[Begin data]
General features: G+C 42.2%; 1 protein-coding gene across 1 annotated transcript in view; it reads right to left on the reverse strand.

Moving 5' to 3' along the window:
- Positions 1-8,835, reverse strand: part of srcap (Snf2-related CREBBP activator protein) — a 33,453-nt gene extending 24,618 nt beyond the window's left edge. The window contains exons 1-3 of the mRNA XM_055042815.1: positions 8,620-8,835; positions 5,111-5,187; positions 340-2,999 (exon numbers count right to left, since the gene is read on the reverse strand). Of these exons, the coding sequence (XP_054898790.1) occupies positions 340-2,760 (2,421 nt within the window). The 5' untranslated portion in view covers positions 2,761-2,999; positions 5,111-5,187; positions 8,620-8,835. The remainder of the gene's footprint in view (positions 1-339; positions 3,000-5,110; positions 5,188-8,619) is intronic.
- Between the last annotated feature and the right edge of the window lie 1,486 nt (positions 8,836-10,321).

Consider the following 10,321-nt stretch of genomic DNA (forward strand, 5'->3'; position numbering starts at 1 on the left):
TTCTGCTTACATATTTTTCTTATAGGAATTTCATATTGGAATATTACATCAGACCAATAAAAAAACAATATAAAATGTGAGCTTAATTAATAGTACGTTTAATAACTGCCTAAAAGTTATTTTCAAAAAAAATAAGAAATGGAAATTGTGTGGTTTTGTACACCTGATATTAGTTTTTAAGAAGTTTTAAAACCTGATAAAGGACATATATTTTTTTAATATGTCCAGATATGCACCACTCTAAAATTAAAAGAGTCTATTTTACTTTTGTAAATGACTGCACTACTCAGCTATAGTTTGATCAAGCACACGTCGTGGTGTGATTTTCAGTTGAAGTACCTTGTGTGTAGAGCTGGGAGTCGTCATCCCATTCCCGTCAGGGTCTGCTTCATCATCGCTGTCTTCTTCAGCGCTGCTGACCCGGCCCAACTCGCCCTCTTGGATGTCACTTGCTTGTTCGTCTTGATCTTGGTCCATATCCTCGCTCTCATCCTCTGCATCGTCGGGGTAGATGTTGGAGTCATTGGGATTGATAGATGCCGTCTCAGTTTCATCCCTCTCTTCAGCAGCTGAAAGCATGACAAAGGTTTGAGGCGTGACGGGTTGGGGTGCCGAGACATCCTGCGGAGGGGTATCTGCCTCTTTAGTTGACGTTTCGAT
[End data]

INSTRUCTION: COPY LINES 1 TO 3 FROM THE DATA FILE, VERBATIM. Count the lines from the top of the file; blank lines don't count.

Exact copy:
General features: G+C 42.2%; 1 protein-coding gene across 1 annotated transcript in view; it reads right to left on the reverse strand.

Moving 5' to 3' along the window:
- Positions 1-8,835, reverse strand: part of srcap (Snf2-related CREBBP activator protein) — a 33,453-nt gene extending 24,618 nt beyond the window's left edge. The window contains exons 1-3 of the mRNA XM_055042815.1: positions 8,620-8,835; positions 5,111-5,187; positions 340-2,999 (exon numbers count right to left, since the gene is read on the reverse strand). Of these exons, the coding sequence (XP_054898790.1) occupies positions 340-2,760 (2,421 nt within the window). The 5' untranslated portion in view covers positions 2,761-2,999; positions 5,111-5,187; positions 8,620-8,835. The remainder of the gene's footprint in view (positions 1-339; positions 3,000-5,110; positions 5,188-8,619) is intronic.